By Kelly McDonald The harsh wind, twenty knots, gusting before dawn, I should be sleeping, not out running in weather. My heart rate is spiking, the pace is declining, up ahead mile-one, I’ve only begun, not much of a run, more like a stagger. Each morning, a ritual of dressing, the eventual parking next to the path, same place, same space. Leg stretches and limbering, set my listening and timing, I’m off on the run, breath is already undone, stiff legs are aching, an inelegant race. My mind racing to catch, new ideas in a class, jogging memories, stretching concepts together. Flexing brain to reform old opinions, change my norm, dashing caution aside, fresh abstractions defined, thoughts rushing, to start new adventures. My daily refine, running body and mind, I’m not ready to bend to conformance.  No Bingo nor Backgammon, shuffleboard or shuttlecock, moves me from the couch to performance.

Nana's Lemon Ice Cream

By Elizabeth Smith One day I'll lose her besting me at cards, her urging me to munch the turkey lunch, her dreaming Pappy after funeral-day, her holding in those slender arms a loose-toothed me— She whispered  Pal. I churn and chill her cream.

If I Can Stop One Heart from Breaking

  By Emily Dickinson Editor's note: During particularly chaotic periods, like the one we are currently living through,  it is easy to feel that what we do doesn't make much of a difference in the grand scheme of things. This short poem by Emily Dickinson, however, is a powerful reminder of the impact of simple, small acts of kindness. If I can stop one heart from breaking, I shall not live in vain; If I can ease one life the aching, Or cool one pain, Or help one fainting robin Unto his nest again, I shall not live in vain.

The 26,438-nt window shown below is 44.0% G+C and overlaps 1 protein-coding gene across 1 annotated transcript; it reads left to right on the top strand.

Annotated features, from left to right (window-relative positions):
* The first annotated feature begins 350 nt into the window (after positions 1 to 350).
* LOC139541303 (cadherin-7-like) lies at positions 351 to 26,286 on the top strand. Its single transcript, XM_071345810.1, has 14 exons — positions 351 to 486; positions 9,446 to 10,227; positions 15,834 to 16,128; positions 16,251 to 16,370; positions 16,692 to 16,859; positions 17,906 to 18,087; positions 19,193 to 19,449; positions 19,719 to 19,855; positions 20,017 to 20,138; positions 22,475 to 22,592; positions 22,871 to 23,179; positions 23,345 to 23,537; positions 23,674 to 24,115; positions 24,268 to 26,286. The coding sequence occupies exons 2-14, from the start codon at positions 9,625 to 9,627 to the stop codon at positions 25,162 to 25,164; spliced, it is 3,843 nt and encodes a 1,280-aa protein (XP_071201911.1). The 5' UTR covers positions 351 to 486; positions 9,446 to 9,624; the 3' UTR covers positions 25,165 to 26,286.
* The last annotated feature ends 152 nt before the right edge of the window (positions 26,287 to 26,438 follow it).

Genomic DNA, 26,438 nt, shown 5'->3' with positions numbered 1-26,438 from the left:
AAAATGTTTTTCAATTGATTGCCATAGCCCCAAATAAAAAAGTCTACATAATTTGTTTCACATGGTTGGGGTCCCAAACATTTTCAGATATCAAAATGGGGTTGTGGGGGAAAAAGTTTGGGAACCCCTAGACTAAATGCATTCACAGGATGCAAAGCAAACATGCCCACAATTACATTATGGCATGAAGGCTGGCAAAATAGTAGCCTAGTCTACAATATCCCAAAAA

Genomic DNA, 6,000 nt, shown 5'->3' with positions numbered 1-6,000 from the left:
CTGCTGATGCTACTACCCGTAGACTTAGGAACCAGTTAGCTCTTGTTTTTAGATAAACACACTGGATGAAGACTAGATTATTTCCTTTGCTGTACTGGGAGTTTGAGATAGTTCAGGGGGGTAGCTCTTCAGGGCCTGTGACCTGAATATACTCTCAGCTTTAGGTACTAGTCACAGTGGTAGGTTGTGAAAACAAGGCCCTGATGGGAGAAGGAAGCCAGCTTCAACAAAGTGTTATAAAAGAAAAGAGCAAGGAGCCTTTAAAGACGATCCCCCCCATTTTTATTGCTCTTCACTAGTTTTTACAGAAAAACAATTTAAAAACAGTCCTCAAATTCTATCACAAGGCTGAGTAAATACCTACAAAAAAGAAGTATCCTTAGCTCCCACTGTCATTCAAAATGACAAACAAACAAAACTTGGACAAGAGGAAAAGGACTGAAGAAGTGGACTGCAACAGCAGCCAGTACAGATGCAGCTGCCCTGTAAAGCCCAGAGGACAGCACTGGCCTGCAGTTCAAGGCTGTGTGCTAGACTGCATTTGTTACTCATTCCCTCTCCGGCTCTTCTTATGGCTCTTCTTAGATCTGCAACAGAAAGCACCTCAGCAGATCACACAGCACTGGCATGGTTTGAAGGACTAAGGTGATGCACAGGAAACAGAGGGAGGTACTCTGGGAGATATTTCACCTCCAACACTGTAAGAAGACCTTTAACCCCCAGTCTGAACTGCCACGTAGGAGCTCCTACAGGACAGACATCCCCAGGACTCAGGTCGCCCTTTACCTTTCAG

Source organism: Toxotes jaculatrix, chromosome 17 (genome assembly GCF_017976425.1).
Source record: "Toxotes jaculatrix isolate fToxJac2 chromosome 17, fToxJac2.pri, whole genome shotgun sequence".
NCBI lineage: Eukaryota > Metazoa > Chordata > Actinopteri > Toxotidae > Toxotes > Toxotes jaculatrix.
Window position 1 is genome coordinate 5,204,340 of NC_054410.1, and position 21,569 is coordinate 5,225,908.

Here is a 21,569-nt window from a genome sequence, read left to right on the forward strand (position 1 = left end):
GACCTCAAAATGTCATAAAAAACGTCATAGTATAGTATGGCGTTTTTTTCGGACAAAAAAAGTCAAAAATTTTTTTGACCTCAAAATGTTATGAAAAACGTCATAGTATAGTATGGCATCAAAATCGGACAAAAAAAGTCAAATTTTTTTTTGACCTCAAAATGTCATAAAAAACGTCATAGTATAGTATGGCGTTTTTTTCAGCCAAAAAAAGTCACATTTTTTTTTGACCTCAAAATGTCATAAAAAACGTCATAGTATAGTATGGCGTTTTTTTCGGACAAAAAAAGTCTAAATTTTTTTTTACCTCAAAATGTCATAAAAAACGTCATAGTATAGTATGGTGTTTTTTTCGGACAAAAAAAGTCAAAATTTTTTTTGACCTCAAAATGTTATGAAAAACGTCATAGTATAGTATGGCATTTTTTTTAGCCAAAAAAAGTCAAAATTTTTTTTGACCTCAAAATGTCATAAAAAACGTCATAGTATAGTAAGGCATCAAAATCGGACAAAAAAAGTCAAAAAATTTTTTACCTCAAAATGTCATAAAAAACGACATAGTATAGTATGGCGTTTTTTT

Sine and Cosine

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By Rachelle Larsen       We ride the roar of eight cylinders, orange sand frothing around the massive tires of our rented Rubicon, our bodies bouncing to the rhythm of tire-stained boulders. I’m thrown to the right, and I smash my arm against the window. To check for damage, I start waving my hand back and forth to the beat of the engine like I’m saying goodbye. My best friend James and I are off-roading the Chicken Corners Trail in Moab to celebrate my birthday.      “How’s your wrist? I saw you hit it pretty hard.”      James is staring straight ahead at the miles of ragged, burnt desert, his neck stiff from always—always—looking forward, even when the Jeep jerks him towards me, or me towards him. Even when I wish our eyes would meet. Even when he speaks to me, as he does now.      “It’s fine…” I say. “Something’s just not quite in place.”      “That doesn’t sound good.”      “Do you know what also doesn’t sound good? Morty.” I stop waving, ignoring the wrongness in my wrist. It does

Chup by Glen Clyde

By Sean Oliver      Kaitlin and Ron were, in every sense of the word, complete and utter soul mates. From the beginning a person would not be able to stumble upon one without seeing the other. During the wear and tear of the day it was easy to see they were made for each other, and away from prying eyes at night their bodies would lie entwined, rolled together in a knot during those intimate moments made possible only in the dark.      Every night of bliss comes with a morning of responsibility, and with a dull sliding click of their dresser’s drawer they would be out—walking the dog, running to the pharmacy, picking the kids up from school—and the list of errands grew with the steady tread of years. Together life wore them out, though the stitching of their love protected them from the holes other couples often found in themselves. Life wasn’t perfect, as both were a little awkward at times: Kaitlin had a habit of putting her foot in her mouth, and she often toed the line in social se